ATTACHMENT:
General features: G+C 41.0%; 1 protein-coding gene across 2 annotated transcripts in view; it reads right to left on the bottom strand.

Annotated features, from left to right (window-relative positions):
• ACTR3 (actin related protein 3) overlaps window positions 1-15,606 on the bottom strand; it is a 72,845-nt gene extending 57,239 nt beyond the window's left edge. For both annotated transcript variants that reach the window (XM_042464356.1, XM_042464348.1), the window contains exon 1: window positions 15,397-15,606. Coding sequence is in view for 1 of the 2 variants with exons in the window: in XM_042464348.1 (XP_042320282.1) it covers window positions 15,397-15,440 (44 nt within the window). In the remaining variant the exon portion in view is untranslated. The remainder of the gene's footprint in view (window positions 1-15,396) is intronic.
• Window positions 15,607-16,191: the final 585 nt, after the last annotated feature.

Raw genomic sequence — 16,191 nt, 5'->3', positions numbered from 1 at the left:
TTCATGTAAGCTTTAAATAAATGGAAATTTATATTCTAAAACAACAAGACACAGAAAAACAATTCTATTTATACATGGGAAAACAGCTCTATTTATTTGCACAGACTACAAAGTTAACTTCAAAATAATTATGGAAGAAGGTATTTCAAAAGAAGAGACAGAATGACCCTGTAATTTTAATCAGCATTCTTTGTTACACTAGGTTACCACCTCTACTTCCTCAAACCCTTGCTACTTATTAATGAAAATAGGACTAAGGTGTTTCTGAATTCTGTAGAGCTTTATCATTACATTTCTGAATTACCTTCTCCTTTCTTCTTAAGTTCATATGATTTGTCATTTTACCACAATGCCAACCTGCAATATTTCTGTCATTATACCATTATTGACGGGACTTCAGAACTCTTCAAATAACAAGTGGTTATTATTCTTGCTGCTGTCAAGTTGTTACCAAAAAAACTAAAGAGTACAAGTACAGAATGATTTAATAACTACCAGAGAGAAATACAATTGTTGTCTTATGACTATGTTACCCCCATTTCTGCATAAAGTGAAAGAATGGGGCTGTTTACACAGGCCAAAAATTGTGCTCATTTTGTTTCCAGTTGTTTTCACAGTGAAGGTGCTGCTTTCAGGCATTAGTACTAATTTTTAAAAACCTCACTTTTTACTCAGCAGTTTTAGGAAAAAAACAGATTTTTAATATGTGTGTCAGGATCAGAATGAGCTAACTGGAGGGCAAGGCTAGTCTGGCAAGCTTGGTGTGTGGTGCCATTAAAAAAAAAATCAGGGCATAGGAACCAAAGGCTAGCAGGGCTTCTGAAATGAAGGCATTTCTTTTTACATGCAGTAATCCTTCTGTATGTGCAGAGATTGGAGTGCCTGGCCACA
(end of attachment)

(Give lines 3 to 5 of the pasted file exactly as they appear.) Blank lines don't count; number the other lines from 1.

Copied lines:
• ACTR3 (actin related protein 3) overlaps window positions 1-15,606 on the bottom strand; it is a 72,845-nt gene extending 57,239 nt beyond the window's left edge. For both annotated transcript variants that reach the window (XM_042464356.1, XM_042464348.1), the window contains exon 1: window positions 15,397-15,606. Coding sequence is in view for 1 of the 2 variants with exons in the window: in XM_042464348.1 (XP_042320282.1) it covers window positions 15,397-15,440 (44 nt within the window). In the remaining variant the exon portion in view is untranslated. The remainder of the gene's footprint in view (window positions 1-15,396) is intronic.
• Window positions 15,607-16,191: the final 585 nt, after the last annotated feature.

Raw genomic sequence — 16,191 nt, 5'->3', positions numbered from 1 at the left: